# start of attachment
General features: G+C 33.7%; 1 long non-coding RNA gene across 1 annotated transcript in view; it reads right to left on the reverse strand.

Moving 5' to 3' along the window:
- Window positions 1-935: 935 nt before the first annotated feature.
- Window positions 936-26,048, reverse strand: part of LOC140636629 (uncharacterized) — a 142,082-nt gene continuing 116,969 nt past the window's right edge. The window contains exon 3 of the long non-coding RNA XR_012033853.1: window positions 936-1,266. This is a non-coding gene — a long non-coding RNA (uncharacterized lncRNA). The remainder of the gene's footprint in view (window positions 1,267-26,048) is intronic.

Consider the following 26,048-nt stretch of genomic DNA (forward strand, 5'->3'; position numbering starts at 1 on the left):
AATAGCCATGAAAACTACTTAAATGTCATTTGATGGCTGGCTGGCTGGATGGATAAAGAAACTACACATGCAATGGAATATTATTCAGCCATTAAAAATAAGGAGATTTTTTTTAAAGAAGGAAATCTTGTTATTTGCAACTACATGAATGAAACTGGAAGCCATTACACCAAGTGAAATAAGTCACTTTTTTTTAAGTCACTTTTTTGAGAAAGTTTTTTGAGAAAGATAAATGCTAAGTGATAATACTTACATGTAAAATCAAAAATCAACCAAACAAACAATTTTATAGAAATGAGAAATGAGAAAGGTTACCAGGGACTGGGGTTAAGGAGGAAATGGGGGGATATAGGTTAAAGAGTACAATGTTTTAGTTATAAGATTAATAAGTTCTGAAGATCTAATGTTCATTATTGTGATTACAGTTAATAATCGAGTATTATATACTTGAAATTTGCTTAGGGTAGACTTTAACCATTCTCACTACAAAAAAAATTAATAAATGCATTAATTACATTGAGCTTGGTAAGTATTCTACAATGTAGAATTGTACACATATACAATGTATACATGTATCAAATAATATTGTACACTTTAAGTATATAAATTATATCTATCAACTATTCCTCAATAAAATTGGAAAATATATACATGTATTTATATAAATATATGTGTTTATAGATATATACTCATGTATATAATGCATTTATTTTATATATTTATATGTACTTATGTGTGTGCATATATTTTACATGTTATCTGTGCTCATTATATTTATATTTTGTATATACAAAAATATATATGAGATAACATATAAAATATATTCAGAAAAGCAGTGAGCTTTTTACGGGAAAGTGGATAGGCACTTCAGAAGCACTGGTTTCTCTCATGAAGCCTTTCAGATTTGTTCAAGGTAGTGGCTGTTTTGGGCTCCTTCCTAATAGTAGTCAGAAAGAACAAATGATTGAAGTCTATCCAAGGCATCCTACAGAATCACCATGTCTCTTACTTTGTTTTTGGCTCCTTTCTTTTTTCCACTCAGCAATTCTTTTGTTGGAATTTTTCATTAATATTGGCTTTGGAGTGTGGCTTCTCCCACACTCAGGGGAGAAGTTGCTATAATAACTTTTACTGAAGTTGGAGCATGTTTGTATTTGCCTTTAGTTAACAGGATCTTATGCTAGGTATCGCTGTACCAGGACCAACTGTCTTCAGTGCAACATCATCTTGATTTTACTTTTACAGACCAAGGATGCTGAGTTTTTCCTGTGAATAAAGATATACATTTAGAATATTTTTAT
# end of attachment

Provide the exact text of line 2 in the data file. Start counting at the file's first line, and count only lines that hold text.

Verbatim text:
Moving 5' to 3' along the window: